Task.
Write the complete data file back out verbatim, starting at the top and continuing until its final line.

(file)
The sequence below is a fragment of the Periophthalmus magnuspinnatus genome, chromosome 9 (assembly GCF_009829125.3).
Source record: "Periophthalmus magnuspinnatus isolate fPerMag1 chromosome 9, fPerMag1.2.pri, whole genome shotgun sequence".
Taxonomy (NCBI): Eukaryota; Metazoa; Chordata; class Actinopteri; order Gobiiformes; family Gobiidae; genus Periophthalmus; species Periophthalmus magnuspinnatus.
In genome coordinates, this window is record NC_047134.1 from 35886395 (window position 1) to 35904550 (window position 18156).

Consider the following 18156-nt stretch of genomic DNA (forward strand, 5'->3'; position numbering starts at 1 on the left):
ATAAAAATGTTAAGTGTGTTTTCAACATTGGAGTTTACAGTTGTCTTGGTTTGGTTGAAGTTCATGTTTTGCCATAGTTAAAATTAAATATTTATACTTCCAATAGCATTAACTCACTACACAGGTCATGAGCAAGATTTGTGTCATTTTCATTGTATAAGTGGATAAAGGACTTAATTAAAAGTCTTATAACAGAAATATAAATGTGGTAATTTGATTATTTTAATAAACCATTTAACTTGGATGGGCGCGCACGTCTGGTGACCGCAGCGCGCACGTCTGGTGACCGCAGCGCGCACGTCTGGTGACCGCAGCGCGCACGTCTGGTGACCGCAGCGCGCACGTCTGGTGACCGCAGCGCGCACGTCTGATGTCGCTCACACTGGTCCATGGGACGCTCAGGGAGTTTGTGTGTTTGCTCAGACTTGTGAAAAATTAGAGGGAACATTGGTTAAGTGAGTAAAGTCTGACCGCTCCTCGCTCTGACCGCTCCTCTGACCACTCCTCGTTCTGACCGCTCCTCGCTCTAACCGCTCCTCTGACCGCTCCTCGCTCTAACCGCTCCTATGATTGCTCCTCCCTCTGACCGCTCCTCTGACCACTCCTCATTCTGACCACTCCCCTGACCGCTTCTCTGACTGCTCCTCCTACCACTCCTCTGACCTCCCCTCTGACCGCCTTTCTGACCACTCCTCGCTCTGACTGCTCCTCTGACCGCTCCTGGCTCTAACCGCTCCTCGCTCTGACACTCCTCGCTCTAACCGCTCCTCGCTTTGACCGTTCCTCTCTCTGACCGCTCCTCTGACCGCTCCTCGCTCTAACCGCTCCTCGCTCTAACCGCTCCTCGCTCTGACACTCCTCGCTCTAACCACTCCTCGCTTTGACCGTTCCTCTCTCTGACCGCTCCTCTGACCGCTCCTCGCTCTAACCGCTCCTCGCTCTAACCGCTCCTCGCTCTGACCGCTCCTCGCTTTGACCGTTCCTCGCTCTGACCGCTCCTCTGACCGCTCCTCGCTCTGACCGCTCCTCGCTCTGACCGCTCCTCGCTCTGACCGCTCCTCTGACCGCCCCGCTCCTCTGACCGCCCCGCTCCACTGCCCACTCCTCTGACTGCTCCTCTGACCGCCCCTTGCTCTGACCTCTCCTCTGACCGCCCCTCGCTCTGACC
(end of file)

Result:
The sequence below is a fragment of the Periophthalmus magnuspinnatus genome, chromosome 9 (assembly GCF_009829125.3).
Source record: "Periophthalmus magnuspinnatus isolate fPerMag1 chromosome 9, fPerMag1.2.pri, whole genome shotgun sequence".
Taxonomy (NCBI): Eukaryota; Metazoa; Chordata; class Actinopteri; order Gobiiformes; family Gobiidae; genus Periophthalmus; species Periophthalmus magnuspinnatus.
In genome coordinates, this window is record NC_047134.1 from 35886395 (window position 1) to 35904550 (window position 18156).

Consider the following 18156-nt stretch of genomic DNA (forward strand, 5'->3'; position numbering starts at 1 on the left):
ATAAAAATGTTAAGTGTGTTTTCAACATTGGAGTTTACAGTTGTCTTGGTTTGGTTGAAGTTCATGTTTTGCCATAGTTAAAATTAAATATTTATACTTCCAATAGCATTAACTCACTACACAGGTCATGAGCAAGATTTGTGTCATTTTCATTGTATAAGTGGATAAAGGACTTAATTAAAAGTCTTATAACAGAAATATAAATGTGGTAATTTGATTATTTTAATAAACCATTTAACTTGGATGGGCGCGCACGTCTGGTGACCGCAGCGCGCACGTCTGGTGACCGCAGCGCGCACGTCTGGTGACCGCAGCGCGCACGTCTGGTGACCGCAGCGCGCACGTCTGGTGACCGCAGCGCGCACGTCTGATGTCGCTCACACTGGTCCATGGGACGCTCAGGGAGTTTGTGTGTTTGCTCAGACTTGTGAAAAATTAGAGGGAACATTGGTTAAGTGAGTAAAGTCTGACCGCTCCTCGCTCTGACCGCTCCTCTGACCACTCCTCGTTCTGACCGCTCCTCGCTCTAACCGCTCCTCTGACCGCTCCTCGCTCTAACCGCTCCTATGATTGCTCCTCCCTCTGACCGCTCCTCTGACCACTCCTCATTCTGACCACTCCCCTGACCGCTTCTCTGACTGCTCCTCCTACCACTCCTCTGACCTCCCCTCTGACCGCCTTTCTGACCACTCCTCGCTCTGACTGCTCCTCTGACCGCTCCTGGCTCTAACCGCTCCTCGCTCTGACACTCCTCGCTCTAACCGCTCCTCGCTTTGACCGTTCCTCTCTCTGACCGCTCCTCTGACCGCTCCTCGCTCTAACCGCTCCTCGCTCTAACCGCTCCTCGCTCTGACACTCCTCGCTCTAACCACTCCTCGCTTTGACCGTTCCTCTCTCTGACCGCTCCTCTGACCGCTCCTCGCTCTAACCGCTCCTCGCTCTAACCGCTCCTCGCTCTGACCGCTCCTCGCTTTGACCGTTCCTCGCTCTGACCGCTCCTCTGACCGCTCCTCGCTCTGACCGCTCCTCGCTCTGACCGCTCCTCGCTCTGACCGCTCCTCTGACCGCCCCGCTCCTCTGACCGCCCCGCTCCACTGCCCACTCCTCTGACTGCTCCTCTGACCGCCCCTTGCTCTGACCTCTCCTCTGACCGCCCCTCGCTCTGACC